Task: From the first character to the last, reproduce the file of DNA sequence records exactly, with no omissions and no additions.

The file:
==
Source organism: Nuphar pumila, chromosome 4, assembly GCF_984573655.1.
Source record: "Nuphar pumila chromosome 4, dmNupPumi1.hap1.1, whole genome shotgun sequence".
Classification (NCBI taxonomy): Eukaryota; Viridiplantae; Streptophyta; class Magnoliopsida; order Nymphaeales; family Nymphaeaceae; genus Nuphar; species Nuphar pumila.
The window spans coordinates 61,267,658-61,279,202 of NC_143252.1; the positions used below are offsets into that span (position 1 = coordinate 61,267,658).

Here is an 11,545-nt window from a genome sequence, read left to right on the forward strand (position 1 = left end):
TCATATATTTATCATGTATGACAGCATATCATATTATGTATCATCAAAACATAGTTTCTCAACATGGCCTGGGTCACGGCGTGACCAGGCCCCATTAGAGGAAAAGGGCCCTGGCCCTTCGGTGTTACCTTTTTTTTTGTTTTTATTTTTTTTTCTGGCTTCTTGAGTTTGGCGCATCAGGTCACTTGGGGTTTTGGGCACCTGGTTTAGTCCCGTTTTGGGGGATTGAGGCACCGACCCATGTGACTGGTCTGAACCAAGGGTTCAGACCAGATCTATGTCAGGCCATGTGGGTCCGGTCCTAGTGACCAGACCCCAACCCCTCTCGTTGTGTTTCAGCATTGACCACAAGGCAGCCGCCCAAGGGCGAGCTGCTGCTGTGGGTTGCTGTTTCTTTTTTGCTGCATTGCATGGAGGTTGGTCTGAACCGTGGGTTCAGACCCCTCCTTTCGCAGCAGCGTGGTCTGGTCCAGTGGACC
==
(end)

Source organism: Nuphar pumila, chromosome 4, assembly GCF_984573655.1.
Source record: "Nuphar pumila chromosome 4, dmNupPumi1.hap1.1, whole genome shotgun sequence".
Classification (NCBI taxonomy): Eukaryota; Viridiplantae; Streptophyta; class Magnoliopsida; order Nymphaeales; family Nymphaeaceae; genus Nuphar; species Nuphar pumila.
The window spans coordinates 61,267,658-61,279,202 of NC_143252.1; the positions used below are offsets into that span (position 1 = coordinate 61,267,658).

Here is an 11,545-nt window from a genome sequence, read left to right on the forward strand (position 1 = left end):
TCATATATTTATCATGTATGACAGCATATCATATTATGTATCATCAAAACATAGTTTCTCAACATGGCCTGGGTCACGGCGTGACCAGGCCCCATTAGAGGAAAAGGGCCCTGGCCCTTCGGTGTTACCTTTTTTTTTGTTTTTATTTTTTTTTCTGGCTTCTTGAGTTTGGCGCATCAGGTCACTTGGGGTTTTGGGCACCTGGTTTAGTCCCGTTTTGGGGGATTGAGGCACCGACCCATGTGACTGGTCTGAACCAAGGGTTCAGACCAGATCTATGTCAGGCCATGTGGGTCCGGTCCTAGTGACCAGACCCCAACCCCTCTCGTTGTGTTTCAGCATTGACCACAAGGCAGCCGCCCAAGGGCGAGCTGCTGCTGTGGGTTGCTGTTTCTTTTTTGCTGCATTGCATGGAGGTTGGTCTGAACCGTGGGTTCAGACCCCTCCTTTCGCAGCAGCGTGGTCTGGTCCAGTGGACC